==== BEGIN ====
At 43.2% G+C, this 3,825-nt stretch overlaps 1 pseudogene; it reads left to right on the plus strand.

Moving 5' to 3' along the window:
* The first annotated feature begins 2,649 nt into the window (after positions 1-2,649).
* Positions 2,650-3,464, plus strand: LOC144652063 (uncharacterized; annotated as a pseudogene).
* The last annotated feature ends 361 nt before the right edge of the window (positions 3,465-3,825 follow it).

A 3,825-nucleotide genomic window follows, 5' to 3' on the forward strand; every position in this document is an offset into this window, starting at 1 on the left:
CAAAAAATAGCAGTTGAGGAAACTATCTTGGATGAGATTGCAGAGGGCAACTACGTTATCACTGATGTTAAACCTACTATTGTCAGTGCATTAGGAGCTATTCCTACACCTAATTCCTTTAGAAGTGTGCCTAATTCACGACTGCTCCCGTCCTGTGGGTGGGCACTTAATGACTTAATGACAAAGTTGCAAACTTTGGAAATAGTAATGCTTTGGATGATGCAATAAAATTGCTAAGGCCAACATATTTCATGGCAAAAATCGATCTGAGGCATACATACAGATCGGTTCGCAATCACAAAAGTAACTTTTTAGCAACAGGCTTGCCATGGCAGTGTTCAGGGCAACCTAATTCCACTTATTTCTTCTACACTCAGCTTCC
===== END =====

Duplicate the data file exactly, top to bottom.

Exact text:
At 43.2% G+C, this 3,825-nt stretch overlaps 1 pseudogene; it reads left to right on the plus strand.

Moving 5' to 3' along the window:
* The first annotated feature begins 2,649 nt into the window (after positions 1-2,649).
* Positions 2,650-3,464, plus strand: LOC144652063 (uncharacterized; annotated as a pseudogene).
* The last annotated feature ends 361 nt before the right edge of the window (positions 3,465-3,825 follow it).

A 3,825-nucleotide genomic window follows, 5' to 3' on the forward strand; every position in this document is an offset into this window, starting at 1 on the left:
CAAAAAATAGCAGTTGAGGAAACTATCTTGGATGAGATTGCAGAGGGCAACTACGTTATCACTGATGTTAAACCTACTATTGTCAGTGCATTAGGAGCTATTCCTACACCTAATTCCTTTAGAAGTGTGCCTAATTCACGACTGCTCCCGTCCTGTGGGTGGGCACTTAATGACTTAATGACAAAGTTGCAAACTTTGGAAATAGTAATGCTTTGGATGATGCAATAAAATTGCTAAGGCCAACATATTTCATGGCAAAAATCGATCTGAGGCATACATACAGATCGGTTCGCAATCACAAAAGTAACTTTTTAGCAACAGGCTTGCCATGGCAGTGTTCAGGGCAACCTAATTCCACTTATTTCTTCTACACTCAGCTTCC